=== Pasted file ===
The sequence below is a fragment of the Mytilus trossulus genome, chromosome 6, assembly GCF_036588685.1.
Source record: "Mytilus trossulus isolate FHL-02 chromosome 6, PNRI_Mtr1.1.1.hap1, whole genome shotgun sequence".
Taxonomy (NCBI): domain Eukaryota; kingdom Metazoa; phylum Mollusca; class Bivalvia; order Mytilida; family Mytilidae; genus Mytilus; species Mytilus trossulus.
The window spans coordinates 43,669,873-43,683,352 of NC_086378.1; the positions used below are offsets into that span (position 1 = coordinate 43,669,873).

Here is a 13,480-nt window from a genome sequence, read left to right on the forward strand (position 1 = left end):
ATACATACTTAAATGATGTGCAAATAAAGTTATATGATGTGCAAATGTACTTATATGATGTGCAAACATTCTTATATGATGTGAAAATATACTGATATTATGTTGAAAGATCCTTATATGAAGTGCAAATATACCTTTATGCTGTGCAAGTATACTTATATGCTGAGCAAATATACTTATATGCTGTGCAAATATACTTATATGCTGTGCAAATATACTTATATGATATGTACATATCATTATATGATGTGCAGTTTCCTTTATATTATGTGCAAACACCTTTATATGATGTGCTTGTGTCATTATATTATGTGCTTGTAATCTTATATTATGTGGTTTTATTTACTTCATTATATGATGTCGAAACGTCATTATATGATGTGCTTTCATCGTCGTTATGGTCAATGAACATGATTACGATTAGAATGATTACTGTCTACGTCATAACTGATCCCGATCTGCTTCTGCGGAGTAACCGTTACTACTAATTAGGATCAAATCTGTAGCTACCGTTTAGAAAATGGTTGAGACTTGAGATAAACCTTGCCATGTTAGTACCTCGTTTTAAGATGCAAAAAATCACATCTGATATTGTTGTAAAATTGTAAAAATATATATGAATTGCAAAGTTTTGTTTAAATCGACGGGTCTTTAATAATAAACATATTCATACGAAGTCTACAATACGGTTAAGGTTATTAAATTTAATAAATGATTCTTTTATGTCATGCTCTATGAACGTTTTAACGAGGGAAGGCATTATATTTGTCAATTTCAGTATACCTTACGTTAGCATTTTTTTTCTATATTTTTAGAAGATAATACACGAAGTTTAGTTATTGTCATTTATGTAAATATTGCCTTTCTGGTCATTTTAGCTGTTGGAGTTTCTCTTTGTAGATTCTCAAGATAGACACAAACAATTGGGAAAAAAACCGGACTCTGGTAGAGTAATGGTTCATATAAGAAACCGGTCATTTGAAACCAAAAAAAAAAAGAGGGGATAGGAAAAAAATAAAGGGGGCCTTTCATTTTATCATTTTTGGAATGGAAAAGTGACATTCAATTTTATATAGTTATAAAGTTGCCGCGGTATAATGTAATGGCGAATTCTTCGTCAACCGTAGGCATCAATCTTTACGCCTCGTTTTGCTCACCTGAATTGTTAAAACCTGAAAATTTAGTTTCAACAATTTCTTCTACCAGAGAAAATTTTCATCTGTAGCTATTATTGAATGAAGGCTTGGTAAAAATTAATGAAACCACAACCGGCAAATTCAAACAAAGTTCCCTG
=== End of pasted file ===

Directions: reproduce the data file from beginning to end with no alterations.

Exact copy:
The sequence below is a fragment of the Mytilus trossulus genome, chromosome 6, assembly GCF_036588685.1.
Source record: "Mytilus trossulus isolate FHL-02 chromosome 6, PNRI_Mtr1.1.1.hap1, whole genome shotgun sequence".
Taxonomy (NCBI): domain Eukaryota; kingdom Metazoa; phylum Mollusca; class Bivalvia; order Mytilida; family Mytilidae; genus Mytilus; species Mytilus trossulus.
The window spans coordinates 43,669,873-43,683,352 of NC_086378.1; the positions used below are offsets into that span (position 1 = coordinate 43,669,873).

Here is a 13,480-nt window from a genome sequence, read left to right on the forward strand (position 1 = left end):
ATACATACTTAAATGATGTGCAAATAAAGTTATATGATGTGCAAATGTACTTATATGATGTGCAAACATTCTTATATGATGTGAAAATATACTGATATTATGTTGAAAGATCCTTATATGAAGTGCAAATATACCTTTATGCTGTGCAAGTATACTTATATGCTGAGCAAATATACTTATATGCTGTGCAAATATACTTATATGCTGTGCAAATATACTTATATGATATGTACATATCATTATATGATGTGCAGTTTCCTTTATATTATGTGCAAACACCTTTATATGATGTGCTTGTGTCATTATATTATGTGCTTGTAATCTTATATTATGTGGTTTTATTTACTTCATTATATGATGTCGAAACGTCATTATATGATGTGCTTTCATCGTCGTTATGGTCAATGAACATGATTACGATTAGAATGATTACTGTCTACGTCATAACTGATCCCGATCTGCTTCTGCGGAGTAACCGTTACTACTAATTAGGATCAAATCTGTAGCTACCGTTTAGAAAATGGTTGAGACTTGAGATAAACCTTGCCATGTTAGTACCTCGTTTTAAGATGCAAAAAATCACATCTGATATTGTTGTAAAATTGTAAAAATATATATGAATTGCAAAGTTTTGTTTAAATCGACGGGTCTTTAATAATAAACATATTCATACGAAGTCTACAATACGGTTAAGGTTATTAAATTTAATAAATGATTCTTTTATGTCATGCTCTATGAACGTTTTAACGAGGGAAGGCATTATATTTGTCAATTTCAGTATACCTTACGTTAGCATTTTTTTTCTATATTTTTAGAAGATAATACACGAAGTTTAGTTATTGTCATTTATGTAAATATTGCCTTTCTGGTCATTTTAGCTGTTGGAGTTTCTCTTTGTAGATTCTCAAGATAGACACAAACAATTGGGAAAAAAACCGGACTCTGGTAGAGTAATGGTTCATATAAGAAACCGGTCATTTGAAACCAAAAAAAAAAAGAGGGGATAGGAAAAAAATAAAGGGGGCCTTTCATTTTATCATTTTTGGAATGGAAAAGTGACATTCAATTTTATATAGTTATAAAGTTGCCGCGGTATAATGTAATGGCGAATTCTTCGTCAACCGTAGGCATCAATCTTTACGCCTCGTTTTGCTCACCTGAATTGTTAAAACCTGAAAATTTAGTTTCAACAATTTCTTCTACCAGAGAAAATTTTCATCTGTAGCTATTATTGAATGAAGGCTTGGTAAAAATTAATGAAACCACAACCGGCAAATTCAAACAAAGTTCCCTG